This chapter guides you through another hot topic for any WLS admin. Learn about WLS Logging Services, filters, WLDF interaction, logiles and how to configure that.

Chapter 12: Keeping your WebLogic Secure
Next to last is security. Learn about general security mechanisms and other ways of protecting your WLS instances. Even some attacks are mentioned and addressed here.

Chapter 13: WLST: Makes an Administrator's Life Easie
The final chapter introduces you to the WebLogic Scripting Tool and it's languages (Python and Jython). Learn about different modes and how to make best use of it in daily business.

Writing and style
The book is organized around a "Case". In this book you will be an employee of a fictive company, where you act as a senior technical consultant leading your boss through the struggles of selecting and running the "right middleware" server. This case is introduced on page 10 and reading it for the first time and being remembered of the fact that there is a case around every few pages gave me a split feeling. I was expecting a technical and not trivial content. I can't say, that it actually makes this a bad book. It probably gives the first time reader a more complete understanding about what could be the motivations behind selecting and running WLS. BUT: I personally don't like it. The overall writing is easy to follow, at least for non native speakers like me. And you find the commonly used terms of the WLS world across the book. The book is full of screenshots, as expected. The web-based administration console is stressed for most of the configuration. But you also have some handy examples of WLST usage. The ebook PDF is roughly 5,5MB in size and easy to navigate.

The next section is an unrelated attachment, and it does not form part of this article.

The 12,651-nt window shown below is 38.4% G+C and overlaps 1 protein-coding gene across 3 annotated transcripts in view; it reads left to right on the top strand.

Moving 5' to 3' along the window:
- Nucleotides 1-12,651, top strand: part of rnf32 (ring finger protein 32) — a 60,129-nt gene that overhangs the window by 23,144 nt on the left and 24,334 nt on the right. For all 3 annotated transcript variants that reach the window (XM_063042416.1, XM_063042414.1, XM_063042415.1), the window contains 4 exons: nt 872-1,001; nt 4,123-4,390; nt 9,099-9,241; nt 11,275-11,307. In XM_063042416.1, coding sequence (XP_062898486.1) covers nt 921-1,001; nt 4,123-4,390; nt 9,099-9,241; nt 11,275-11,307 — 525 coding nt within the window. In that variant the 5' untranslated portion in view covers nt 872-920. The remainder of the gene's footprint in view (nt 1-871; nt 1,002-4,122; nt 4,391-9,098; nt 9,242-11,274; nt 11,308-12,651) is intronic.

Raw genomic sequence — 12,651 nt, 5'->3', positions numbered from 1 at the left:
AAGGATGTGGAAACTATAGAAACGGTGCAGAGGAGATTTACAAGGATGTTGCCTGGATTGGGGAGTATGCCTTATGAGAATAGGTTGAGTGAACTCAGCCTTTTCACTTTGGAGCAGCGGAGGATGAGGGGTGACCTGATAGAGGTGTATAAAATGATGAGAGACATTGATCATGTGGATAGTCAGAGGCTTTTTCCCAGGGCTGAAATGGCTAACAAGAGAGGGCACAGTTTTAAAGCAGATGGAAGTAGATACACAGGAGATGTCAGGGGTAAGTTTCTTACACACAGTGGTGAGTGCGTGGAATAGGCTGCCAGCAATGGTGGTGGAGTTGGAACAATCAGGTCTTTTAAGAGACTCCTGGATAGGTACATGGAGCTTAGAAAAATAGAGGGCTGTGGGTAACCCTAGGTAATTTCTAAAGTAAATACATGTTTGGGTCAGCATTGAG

Conclusion and recommendation
Usually I find myself being able to write some kind of recommendation at the end of any book review I do. To be honest, this is hard for me with this book. It's a very brief overview of WLS and after you have read the 262 real content pages you have a good basic understanding about what WLS is able to do for you. My expectations were a little bit higher. This might be related to the fact, that I know WLS since ages and I was really looking for a book with more detailed insights. It all comes down to a book for real beginners. If you have installed and administrated the WLS in the past, you probably know a lot about what Michel is writing about already. If you are looking for WLS debug flags or the tiniest screws to seize, this isn't the right book for you.

Friday, November 4, 2011

Oracle 2008 - 2011 in Gartners Magic Quadrant for Enterprise Application Servers

Gartner publishes their Magic Quadrants for different areas since years. They are basically good for positioning a specific technology players within a specific market. Clients often use Magic Quadrants as a first step to understanding the technology providers they might consider for a specific investment opportunity. Magic Quadrants provide a graphical competitive positioning of four types of technology providers. Leaders, Visionaries, Niche Players and Challengers. It's important to notice, that it's not only the visionary leaders which may be your only choice from a special market. Sometimes niche players or even challengers could make a better fit according to your needs.

EAS - Enterprise Application Servers
Recently the new Magic Quadrant for Enterprise Application Servers (EAS) was updated again. After doing a very short post about the 2009 version and Gartner skipped one in 2010. So it's finally time to talk about the 2011 version again. Let's look at it:
In 2011, the leaders in the EAS market (listed in alphabetical order) are:
IBM
Microsoft
Oracle
Red Hat

What Changed?